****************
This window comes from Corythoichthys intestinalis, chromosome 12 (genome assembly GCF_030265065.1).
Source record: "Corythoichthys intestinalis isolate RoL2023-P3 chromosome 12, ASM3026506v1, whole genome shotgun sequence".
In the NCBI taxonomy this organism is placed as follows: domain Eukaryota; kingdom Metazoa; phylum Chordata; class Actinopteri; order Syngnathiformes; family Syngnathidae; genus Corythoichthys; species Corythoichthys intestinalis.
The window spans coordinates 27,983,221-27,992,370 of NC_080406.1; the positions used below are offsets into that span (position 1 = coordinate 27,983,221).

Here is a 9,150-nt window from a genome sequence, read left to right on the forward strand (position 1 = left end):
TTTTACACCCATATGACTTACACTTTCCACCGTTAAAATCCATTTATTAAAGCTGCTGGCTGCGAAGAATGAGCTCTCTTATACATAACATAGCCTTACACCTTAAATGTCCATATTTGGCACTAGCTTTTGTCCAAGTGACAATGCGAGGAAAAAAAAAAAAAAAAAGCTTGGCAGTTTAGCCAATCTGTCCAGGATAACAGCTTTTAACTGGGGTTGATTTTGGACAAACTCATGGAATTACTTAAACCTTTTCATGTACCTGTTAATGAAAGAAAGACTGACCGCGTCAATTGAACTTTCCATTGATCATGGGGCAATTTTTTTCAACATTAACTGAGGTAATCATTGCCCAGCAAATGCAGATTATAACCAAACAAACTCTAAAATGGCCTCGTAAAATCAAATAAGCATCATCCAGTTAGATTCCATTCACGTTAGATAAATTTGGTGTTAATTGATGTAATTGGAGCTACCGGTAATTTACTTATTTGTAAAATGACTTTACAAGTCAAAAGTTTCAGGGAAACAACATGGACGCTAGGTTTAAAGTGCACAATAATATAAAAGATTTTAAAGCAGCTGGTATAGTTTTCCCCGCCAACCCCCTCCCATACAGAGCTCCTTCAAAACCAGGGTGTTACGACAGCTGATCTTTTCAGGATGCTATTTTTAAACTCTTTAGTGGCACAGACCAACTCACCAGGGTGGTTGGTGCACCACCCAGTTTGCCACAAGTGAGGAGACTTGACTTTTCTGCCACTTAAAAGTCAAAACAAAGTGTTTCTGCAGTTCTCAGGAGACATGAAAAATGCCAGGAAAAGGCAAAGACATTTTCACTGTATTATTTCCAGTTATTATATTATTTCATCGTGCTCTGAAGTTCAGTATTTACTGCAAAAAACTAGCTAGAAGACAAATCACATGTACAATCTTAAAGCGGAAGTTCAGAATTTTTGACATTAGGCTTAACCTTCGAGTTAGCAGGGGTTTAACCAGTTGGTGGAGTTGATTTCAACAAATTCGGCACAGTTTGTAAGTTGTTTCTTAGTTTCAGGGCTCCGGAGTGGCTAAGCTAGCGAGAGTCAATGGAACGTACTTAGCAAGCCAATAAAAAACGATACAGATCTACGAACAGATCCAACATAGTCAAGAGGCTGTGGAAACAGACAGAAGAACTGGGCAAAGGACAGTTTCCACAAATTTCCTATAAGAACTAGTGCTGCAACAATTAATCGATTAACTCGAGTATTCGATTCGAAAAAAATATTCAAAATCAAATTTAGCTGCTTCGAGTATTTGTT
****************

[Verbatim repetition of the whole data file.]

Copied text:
This window comes from Corythoichthys intestinalis, chromosome 12 (genome assembly GCF_030265065.1).
Source record: "Corythoichthys intestinalis isolate RoL2023-P3 chromosome 12, ASM3026506v1, whole genome shotgun sequence".
In the NCBI taxonomy this organism is placed as follows: domain Eukaryota; kingdom Metazoa; phylum Chordata; class Actinopteri; order Syngnathiformes; family Syngnathidae; genus Corythoichthys; species Corythoichthys intestinalis.
The window spans coordinates 27,983,221-27,992,370 of NC_080406.1; the positions used below are offsets into that span (position 1 = coordinate 27,983,221).

Here is a 9,150-nt window from a genome sequence, read left to right on the forward strand (position 1 = left end):
TTTTACACCCATATGACTTACACTTTCCACCGTTAAAATCCATTTATTAAAGCTGCTGGCTGCGAAGAATGAGCTCTCTTATACATAACATAGCCTTACACCTTAAATGTCCATATTTGGCACTAGCTTTTGTCCAAGTGACAATGCGAGGAAAAAAAAAAAAAAAAAGCTTGGCAGTTTAGCCAATCTGTCCAGGATAACAGCTTTTAACTGGGGTTGATTTTGGACAAACTCATGGAATTACTTAAACCTTTTCATGTACCTGTTAATGAAAGAAAGACTGACCGCGTCAATTGAACTTTCCATTGATCATGGGGCAATTTTTTTCAACATTAACTGAGGTAATCATTGCCCAGCAAATGCAGATTATAACCAAACAAACTCTAAAATGGCCTCGTAAAATCAAATAAGCATCATCCAGTTAGATTCCATTCACGTTAGATAAATTTGGTGTTAATTGATGTAATTGGAGCTACCGGTAATTTACTTATTTGTAAAATGACTTTACAAGTCAAAAGTTTCAGGGAAACAACATGGACGCTAGGTTTAAAGTGCACAATAATATAAAAGATTTTAAAGCAGCTGGTATAGTTTTCCCCGCCAACCCCCTCCCATACAGAGCTCCTTCAAAACCAGGGTGTTACGACAGCTGATCTTTTCAGGATGCTATTTTTAAACTCTTTAGTGGCACAGACCAACTCACCAGGGTGGTTGGTGCACCACCCAGTTTGCCACAAGTGAGGAGACTTGACTTTTCTGCCACTTAAAAGTCAAAACAAAGTGTTTCTGCAGTTCTCAGGAGACATGAAAAATGCCAGGAAAAGGCAAAGACATTTTCACTGTATTATTTCCAGTTATTATATTATTTCATCGTGCTCTGAAGTTCAGTATTTACTGCAAAAAACTAGCTAGAAGACAAATCACATGTACAATCTTAAAGCGGAAGTTCAGAATTTTTGACATTAGGCTTAACCTTCGAGTTAGCAGGGGTTTAACCAGTTGGTGGAGTTGATTTCAACAAATTCGGCACAGTTTGTAAGTTGTTTCTTAGTTTCAGGGCTCCGGAGTGGCTAAGCTAGCGAGAGTCAATGGAACGTACTTAGCAAGCCAATAAAAAACGATACAGATCTACGAACAGATCCAACATAGTCAAGAGGCTGTGGAAACAGACAGAAGAACTGGGCAAAGGACAGTTTCCACAAATTTCCTATAAGAACTAGTGCTGCAACAATTAATCGATTAACTCGAGTATTCGATTCGAAAAAAATATTCAAAATCAAATTTAGCTGCTTCGAGTATTTGTT